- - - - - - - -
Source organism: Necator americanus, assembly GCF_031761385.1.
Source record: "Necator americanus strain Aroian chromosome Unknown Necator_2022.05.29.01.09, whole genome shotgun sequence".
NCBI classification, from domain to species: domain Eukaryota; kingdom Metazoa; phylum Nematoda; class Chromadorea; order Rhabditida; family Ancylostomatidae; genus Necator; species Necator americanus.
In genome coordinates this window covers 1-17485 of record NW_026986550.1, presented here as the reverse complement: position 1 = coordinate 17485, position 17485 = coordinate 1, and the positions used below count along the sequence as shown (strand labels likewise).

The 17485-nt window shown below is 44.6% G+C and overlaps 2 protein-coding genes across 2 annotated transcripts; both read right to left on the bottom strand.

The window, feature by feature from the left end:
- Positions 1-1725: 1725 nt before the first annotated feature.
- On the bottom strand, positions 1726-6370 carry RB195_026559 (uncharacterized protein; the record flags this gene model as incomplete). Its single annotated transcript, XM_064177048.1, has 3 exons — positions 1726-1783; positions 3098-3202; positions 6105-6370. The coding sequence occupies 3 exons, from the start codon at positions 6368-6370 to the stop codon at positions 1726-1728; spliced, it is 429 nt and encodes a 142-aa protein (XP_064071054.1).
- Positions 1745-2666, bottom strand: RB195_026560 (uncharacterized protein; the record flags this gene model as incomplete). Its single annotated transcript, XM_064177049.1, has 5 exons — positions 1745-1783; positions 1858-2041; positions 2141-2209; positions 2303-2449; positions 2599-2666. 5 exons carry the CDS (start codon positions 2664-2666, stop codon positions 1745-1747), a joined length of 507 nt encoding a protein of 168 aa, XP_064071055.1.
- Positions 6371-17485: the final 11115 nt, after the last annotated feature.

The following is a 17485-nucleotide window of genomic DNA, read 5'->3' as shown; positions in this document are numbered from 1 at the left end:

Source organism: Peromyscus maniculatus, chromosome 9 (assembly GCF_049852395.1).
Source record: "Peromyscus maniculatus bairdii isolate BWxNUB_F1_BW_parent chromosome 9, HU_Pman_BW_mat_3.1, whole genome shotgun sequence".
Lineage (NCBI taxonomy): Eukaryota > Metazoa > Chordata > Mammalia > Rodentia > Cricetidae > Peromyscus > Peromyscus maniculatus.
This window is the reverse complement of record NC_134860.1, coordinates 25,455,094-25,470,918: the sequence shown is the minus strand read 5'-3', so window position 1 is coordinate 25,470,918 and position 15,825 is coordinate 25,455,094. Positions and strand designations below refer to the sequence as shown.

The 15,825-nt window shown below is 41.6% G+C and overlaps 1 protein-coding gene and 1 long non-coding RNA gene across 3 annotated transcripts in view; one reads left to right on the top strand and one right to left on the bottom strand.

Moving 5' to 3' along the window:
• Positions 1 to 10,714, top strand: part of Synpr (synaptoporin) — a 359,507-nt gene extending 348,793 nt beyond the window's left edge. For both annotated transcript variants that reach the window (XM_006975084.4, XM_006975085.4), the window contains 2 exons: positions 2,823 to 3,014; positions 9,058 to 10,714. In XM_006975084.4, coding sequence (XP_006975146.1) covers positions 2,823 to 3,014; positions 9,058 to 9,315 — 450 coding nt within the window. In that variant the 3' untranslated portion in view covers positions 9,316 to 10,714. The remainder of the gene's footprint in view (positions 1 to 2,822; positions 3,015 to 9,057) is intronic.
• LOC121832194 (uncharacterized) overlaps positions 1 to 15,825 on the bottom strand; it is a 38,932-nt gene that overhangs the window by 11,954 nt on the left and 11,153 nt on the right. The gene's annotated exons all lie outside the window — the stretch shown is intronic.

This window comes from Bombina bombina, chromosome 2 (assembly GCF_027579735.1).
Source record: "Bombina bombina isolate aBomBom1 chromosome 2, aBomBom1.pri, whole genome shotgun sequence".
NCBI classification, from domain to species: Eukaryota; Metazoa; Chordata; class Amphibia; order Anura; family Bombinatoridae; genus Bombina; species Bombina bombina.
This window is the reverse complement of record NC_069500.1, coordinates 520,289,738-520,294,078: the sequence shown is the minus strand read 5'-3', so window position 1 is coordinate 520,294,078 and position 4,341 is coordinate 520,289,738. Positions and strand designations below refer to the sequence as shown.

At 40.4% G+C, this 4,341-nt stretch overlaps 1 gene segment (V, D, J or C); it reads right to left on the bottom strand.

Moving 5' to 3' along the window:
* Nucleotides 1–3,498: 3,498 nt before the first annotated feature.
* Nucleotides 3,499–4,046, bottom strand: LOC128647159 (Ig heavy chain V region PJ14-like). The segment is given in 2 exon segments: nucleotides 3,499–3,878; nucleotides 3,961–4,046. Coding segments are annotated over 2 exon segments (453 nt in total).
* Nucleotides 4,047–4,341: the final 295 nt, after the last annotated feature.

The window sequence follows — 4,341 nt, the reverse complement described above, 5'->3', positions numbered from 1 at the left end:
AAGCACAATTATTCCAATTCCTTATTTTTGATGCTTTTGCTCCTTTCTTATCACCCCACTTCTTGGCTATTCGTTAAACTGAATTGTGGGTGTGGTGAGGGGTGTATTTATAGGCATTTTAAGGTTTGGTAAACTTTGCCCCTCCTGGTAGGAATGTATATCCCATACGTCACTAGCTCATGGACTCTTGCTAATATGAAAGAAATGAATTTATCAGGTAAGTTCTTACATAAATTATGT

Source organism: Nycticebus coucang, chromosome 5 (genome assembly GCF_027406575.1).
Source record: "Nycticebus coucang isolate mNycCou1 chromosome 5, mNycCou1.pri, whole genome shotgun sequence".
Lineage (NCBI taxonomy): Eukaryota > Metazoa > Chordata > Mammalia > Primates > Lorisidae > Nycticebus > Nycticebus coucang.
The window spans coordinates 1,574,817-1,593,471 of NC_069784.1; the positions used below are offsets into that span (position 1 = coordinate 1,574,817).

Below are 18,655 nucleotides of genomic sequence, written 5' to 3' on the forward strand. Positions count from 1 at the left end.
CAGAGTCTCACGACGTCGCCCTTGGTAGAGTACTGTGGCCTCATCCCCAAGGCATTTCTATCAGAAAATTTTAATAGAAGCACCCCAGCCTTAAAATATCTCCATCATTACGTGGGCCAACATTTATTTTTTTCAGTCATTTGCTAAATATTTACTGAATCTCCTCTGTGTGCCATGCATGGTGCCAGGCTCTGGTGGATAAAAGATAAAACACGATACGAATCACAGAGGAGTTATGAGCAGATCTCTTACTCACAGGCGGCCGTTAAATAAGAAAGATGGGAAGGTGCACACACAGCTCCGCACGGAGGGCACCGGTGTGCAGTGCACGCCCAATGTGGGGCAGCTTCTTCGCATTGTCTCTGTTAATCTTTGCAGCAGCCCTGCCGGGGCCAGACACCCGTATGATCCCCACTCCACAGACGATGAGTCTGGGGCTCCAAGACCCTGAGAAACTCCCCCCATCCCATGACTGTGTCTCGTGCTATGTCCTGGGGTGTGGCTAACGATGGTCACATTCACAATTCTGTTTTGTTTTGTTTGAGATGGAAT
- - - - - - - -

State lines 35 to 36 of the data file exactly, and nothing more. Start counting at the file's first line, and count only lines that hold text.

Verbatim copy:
Below are 18,655 nucleotides of genomic sequence, written 5' to 3' on the forward strand. Positions count from 1 at the left end.
CAGAGTCTCACGACGTCGCCCTTGGTAGAGTACTGTGGCCTCATCCCCAAGGCATTTCTATCAGAAAATTTTAATAGAAGCACCCCAGCCTTAAAATATCTCCATCATTACGTGGGCCAACATTTATTTTTTTCAGTCATTTGCTAAATATTTACTGAATCTCCTCTGTGTGCCATGCATGGTGCCAGGCTCTGGTGGATAAAAGATAAAACACGATACGAATCACAGAGGAGTTATGAGCAGATCTCTTACTCACAGGCGGCCGTTAAATAAGAAAGATGGGAAGGTGCACACACAGCTCCGCACGGAGGGCACCGGTGTGCAGTGCACGCCCAATGTGGGGCAGCTTCTTCGCATTGTCTCTGTTAATCTTTGCAGCAGCCCTGCCGGGGCCAGACACCCGTATGATCCCCACTCCACAGACGATGAGTCTGGGGCTCCAAGACCCTGAGAAACTCCCCCCATCCCATGACTGTGTCTCGTGCTATGTCCTGGGGTGTGGCTAACGATGGTCACATTCACAATTCTGTTTTGTTTTGTTTGAGATGGAAT